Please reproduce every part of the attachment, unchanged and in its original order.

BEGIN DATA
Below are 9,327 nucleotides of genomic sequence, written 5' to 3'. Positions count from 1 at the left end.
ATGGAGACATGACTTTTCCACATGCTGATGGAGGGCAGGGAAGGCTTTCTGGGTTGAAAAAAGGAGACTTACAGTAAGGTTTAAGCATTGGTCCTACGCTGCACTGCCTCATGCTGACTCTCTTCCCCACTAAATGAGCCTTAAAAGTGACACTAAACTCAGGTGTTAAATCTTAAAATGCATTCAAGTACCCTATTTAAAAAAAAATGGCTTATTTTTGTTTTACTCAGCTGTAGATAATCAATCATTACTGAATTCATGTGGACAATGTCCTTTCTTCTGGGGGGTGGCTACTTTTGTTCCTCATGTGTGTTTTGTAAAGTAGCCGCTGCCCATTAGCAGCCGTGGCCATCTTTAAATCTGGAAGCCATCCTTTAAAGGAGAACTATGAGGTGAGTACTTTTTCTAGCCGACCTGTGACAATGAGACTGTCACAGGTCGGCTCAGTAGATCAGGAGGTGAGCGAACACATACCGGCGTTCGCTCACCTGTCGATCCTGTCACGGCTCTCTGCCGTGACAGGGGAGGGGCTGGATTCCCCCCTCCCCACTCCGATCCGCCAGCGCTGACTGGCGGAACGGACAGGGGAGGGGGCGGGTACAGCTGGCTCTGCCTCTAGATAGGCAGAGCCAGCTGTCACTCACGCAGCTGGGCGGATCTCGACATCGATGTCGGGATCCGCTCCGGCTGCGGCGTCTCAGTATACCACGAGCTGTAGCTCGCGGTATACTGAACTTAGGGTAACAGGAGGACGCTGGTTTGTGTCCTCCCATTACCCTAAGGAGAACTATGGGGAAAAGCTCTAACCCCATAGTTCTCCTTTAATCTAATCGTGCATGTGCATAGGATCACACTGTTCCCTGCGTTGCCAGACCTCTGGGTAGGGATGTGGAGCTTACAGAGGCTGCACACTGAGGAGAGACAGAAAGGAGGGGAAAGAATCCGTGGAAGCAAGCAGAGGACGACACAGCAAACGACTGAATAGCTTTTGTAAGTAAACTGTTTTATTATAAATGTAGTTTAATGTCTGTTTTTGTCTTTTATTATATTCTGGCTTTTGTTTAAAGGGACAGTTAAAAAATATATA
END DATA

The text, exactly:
Below are 9,327 nucleotides of genomic sequence, written 5' to 3'. Positions count from 1 at the left end.
ATGGAGACATGACTTTTCCACATGCTGATGGAGGGCAGGGAAGGCTTTCTGGGTTGAAAAAAGGAGACTTACAGTAAGGTTTAAGCATTGGTCCTACGCTGCACTGCCTCATGCTGACTCTCTTCCCCACTAAATGAGCCTTAAAAGTGACACTAAACTCAGGTGTTAAATCTTAAAATGCATTCAAGTACCCTATTTAAAAAAAAATGGCTTATTTTTGTTTTACTCAGCTGTAGATAATCAATCATTACTGAATTCATGTGGACAATGTCCTTTCTTCTGGGGGGTGGCTACTTTTGTTCCTCATGTGTGTTTTGTAAAGTAGCCGCTGCCCATTAGCAGCCGTGGCCATCTTTAAATCTGGAAGCCATCCTTTAAAGGAGAACTATGAGGTGAGTACTTTTTCTAGCCGACCTGTGACAATGAGACTGTCACAGGTCGGCTCAGTAGATCAGGAGGTGAGCGAACACATACCGGCGTTCGCTCACCTGTCGATCCTGTCACGGCTCTCTGCCGTGACAGGGGAGGGGCTGGATTCCCCCCTCCCCACTCCGATCCGCCAGCGCTGACTGGCGGAACGGACAGGGGAGGGGGCGGGTACAGCTGGCTCTGCCTCTAGATAGGCAGAGCCAGCTGTCACTCACGCAGCTGGGCGGATCTCGACATCGATGTCGGGATCCGCTCCGGCTGCGGCGTCTCAGTATACCACGAGCTGTAGCTCGCGGTATACTGAACTTAGGGTAACAGGAGGACGCTGGTTTGTGTCCTCCCATTACCCTAAGGAGAACTATGGGGAAAAGCTCTAACCCCATAGTTCTCCTTTAATCTAATCGTGCATGTGCATAGGATCACACTGTTCCCTGCGTTGCCAGACCTCTGGGTAGGGATGTGGAGCTTACAGAGGCTGCACACTGAGGAGAGACAGAAAGGAGGGGAAAGAATCCGTGGAAGCAAGCAGAGGACGACACAGCAAACGACTGAATAGCTTTTGTAAGTAAACTGTTTTATTATAAATGTAGTTTAATGTCTGTTTTTGTCTTTTATTATATTCTGGCTTTTGTTTAAAGGGACAGTTAAAAAATATATA